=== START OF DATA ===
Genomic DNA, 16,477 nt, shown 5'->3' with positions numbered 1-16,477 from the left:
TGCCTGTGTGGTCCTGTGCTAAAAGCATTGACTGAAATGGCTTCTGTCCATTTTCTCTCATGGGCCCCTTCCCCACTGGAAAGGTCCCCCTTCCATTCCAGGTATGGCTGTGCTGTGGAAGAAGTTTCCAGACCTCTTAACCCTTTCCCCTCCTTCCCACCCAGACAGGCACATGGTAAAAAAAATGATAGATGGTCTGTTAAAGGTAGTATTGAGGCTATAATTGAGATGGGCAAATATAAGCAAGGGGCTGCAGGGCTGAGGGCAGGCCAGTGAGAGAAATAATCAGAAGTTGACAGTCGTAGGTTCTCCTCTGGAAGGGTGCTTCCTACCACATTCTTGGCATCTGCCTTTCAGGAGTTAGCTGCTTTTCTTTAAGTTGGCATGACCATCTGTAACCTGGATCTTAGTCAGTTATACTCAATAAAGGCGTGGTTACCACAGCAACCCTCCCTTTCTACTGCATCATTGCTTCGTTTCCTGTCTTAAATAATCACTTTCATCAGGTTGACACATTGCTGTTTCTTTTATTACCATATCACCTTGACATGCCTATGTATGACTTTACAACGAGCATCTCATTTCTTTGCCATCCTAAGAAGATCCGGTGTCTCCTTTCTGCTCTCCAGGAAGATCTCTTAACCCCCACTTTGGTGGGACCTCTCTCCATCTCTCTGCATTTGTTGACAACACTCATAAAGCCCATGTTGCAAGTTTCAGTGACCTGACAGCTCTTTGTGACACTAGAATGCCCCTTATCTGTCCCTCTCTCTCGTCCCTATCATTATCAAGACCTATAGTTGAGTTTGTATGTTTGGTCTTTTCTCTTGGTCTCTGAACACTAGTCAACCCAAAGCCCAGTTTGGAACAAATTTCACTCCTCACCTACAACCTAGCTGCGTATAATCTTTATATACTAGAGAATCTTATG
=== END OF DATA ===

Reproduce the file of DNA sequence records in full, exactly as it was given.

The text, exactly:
Genomic DNA, 16,477 nt, shown 5'->3' with positions numbered 1-16,477 from the left:
TGCCTGTGTGGTCCTGTGCTAAAAGCATTGACTGAAATGGCTTCTGTCCATTTTCTCTCATGGGCCCCTTCCCCACTGGAAAGGTCCCCCTTCCATTCCAGGTATGGCTGTGCTGTGGAAGAAGTTTCCAGACCTCTTAACCCTTTCCCCTCCTTCCCACCCAGACAGGCACATGGTAAAAAAAATGATAGATGGTCTGTTAAAGGTAGTATTGAGGCTATAATTGAGATGGGCAAATATAAGCAAGGGGCTGCAGGGCTGAGGGCAGGCCAGTGAGAGAAATAATCAGAAGTTGACAGTCGTAGGTTCTCCTCTGGAAGGGTGCTTCCTACCACATTCTTGGCATCTGCCTTTCAGGAGTTAGCTGCTTTTCTTTAAGTTGGCATGACCATCTGTAACCTGGATCTTAGTCAGTTATACTCAATAAAGGCGTGGTTACCACAGCAACCCTCCCTTTCTACTGCATCATTGCTTCGTTTCCTGTCTTAAATAATCACTTTCATCAGGTTGACACATTGCTGTTTCTTTTATTACCATATCACCTTGACATGCCTATGTATGACTTTACAACGAGCATCTCATTTCTTTGCCATCCTAAGAAGATCCGGTGTCTCCTTTCTGCTCTCCAGGAAGATCTCTTAACCCCCACTTTGGTGGGACCTCTCTCCATCTCTCTGCATTTGTTGACAACACTCATAAAGCCCATGTTGCAAGTTTCAGTGACCTGACAGCTCTTTGTGACACTAGAATGCCCCTTATCTGTCCCTCTCTCTCGTCCCTATCATTATCAAGACCTATAGTTGAGTTTGTATGTTTGGTCTTTTCTCTTGGTCTCTGAACACTAGTCAACCCAAAGCCCAGTTTGGAACAAATTTCACTCCTCACCTACAACCTAGCTGCGTATAATCTTTATATACTAGAGAATCTTATG